Purchase and install a replacement spring

After the spring has been removed, and a new one has been purchased, the homeowner will want to slide the new left spring onto the torsion tube with the stationary cone facing the center bracket, then reinstall the cable drum. Then, they’ll install the center bearing and the new right spring and secure the cones before threading the cables and tightening the drums. Homeowners will want to make sure that the tension is equal on both sides to prevent the door from opening unevenly. 

Using the winding bars, the homeowner can then begin winding the spring in the opposite direction as it was unwound. They’ll want to ensure that at least one winding bar is in the winding cone at all times. Homeowners will need to wind the spring as many turns as is recommended by the supplier. Then, using a hammer, they’ll tap the winding bar to stretch the spring out ¼ inch and tighten the set screws on the winding cone. Finally, they’ll lubricate the spring with garage door lubricant, then remove the clamp from the garage door.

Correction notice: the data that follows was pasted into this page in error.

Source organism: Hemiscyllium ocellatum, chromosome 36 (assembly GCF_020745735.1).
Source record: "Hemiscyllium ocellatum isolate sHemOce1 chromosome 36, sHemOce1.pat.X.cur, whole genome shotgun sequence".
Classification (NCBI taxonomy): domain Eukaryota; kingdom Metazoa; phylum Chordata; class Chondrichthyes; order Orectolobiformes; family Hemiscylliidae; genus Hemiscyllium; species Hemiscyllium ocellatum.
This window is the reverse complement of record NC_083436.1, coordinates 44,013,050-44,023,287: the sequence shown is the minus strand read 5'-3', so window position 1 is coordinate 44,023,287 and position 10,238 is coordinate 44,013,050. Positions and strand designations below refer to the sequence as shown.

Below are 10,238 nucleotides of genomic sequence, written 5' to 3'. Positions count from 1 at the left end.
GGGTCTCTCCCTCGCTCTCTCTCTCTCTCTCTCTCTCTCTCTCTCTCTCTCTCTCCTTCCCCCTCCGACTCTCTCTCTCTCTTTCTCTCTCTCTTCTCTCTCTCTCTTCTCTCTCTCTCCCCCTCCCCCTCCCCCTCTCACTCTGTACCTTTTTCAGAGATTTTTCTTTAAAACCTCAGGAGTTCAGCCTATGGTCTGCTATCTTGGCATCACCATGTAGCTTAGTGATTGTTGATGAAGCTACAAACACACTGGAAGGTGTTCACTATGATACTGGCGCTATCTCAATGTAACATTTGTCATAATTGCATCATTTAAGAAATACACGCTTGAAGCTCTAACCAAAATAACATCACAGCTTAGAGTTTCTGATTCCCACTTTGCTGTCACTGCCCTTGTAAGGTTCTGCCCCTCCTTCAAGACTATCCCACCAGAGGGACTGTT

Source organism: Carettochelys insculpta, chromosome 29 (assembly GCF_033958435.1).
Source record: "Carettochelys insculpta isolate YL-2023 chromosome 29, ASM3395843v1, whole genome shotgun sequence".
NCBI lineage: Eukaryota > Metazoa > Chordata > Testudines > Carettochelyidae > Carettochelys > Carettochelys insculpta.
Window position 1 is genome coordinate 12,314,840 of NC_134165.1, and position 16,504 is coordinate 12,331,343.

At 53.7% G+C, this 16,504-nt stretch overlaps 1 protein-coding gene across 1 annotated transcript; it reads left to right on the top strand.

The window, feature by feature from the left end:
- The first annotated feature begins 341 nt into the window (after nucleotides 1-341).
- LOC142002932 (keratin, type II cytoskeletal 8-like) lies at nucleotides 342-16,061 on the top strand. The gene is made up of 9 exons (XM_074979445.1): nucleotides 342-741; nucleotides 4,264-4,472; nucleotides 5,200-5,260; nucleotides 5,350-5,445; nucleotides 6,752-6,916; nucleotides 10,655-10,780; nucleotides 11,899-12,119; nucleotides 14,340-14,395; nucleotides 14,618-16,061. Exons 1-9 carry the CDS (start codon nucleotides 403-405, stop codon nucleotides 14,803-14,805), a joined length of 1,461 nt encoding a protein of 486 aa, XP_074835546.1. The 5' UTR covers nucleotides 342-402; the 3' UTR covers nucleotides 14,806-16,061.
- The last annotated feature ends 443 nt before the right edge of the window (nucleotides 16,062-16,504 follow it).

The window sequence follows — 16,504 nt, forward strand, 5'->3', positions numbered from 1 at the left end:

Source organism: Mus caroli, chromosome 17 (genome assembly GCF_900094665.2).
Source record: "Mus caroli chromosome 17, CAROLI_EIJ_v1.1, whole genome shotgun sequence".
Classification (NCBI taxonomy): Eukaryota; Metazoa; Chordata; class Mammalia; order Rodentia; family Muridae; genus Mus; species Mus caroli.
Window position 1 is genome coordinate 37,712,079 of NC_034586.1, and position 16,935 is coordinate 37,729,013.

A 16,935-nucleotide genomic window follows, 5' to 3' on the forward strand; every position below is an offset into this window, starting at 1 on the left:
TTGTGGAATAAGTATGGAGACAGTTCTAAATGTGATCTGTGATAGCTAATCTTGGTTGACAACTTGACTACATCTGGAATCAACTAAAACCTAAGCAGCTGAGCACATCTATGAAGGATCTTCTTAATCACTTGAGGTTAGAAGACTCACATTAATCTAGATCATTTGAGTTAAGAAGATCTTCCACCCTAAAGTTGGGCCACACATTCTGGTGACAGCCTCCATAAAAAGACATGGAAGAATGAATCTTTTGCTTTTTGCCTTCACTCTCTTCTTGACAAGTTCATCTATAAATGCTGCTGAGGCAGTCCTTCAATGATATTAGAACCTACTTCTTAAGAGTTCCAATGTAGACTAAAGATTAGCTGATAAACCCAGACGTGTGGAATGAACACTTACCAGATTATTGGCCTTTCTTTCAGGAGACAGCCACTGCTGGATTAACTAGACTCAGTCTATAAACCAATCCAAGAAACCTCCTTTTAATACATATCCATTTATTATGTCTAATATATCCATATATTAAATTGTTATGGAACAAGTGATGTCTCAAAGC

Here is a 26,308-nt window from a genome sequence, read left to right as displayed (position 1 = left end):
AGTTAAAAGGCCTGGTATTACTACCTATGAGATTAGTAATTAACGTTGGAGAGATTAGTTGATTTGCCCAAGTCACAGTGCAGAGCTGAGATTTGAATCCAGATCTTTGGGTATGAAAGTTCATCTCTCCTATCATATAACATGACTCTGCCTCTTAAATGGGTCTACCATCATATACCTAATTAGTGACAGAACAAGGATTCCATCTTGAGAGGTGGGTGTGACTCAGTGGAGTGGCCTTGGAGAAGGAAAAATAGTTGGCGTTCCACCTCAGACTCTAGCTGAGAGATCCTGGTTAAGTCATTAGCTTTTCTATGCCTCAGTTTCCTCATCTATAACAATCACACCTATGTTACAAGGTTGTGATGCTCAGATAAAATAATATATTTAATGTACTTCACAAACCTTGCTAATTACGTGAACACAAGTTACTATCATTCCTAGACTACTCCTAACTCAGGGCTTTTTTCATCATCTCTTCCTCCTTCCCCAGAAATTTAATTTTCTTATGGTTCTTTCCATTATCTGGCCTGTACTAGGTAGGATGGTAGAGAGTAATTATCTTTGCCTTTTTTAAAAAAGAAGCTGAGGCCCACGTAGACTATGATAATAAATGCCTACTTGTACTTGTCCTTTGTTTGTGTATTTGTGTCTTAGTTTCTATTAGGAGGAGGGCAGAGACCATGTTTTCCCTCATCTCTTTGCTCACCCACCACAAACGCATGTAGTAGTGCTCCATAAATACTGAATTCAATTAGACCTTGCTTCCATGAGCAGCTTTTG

Test the spring

Once the new spring is in place, the homeowner will want to test it by lifting the garage door about 3 feet. If the door remains in place, the replacement was a success. If the door falls, the homeowner will need to tighten the spring by a quarter turn until it stays open on its own. If the door opens, they’ll need to loosen the spring by a quarter turn until it remains in place. And if the door isn’t functioning properly and the homeowner can’t figure out why, it’s best for them to hire a pro.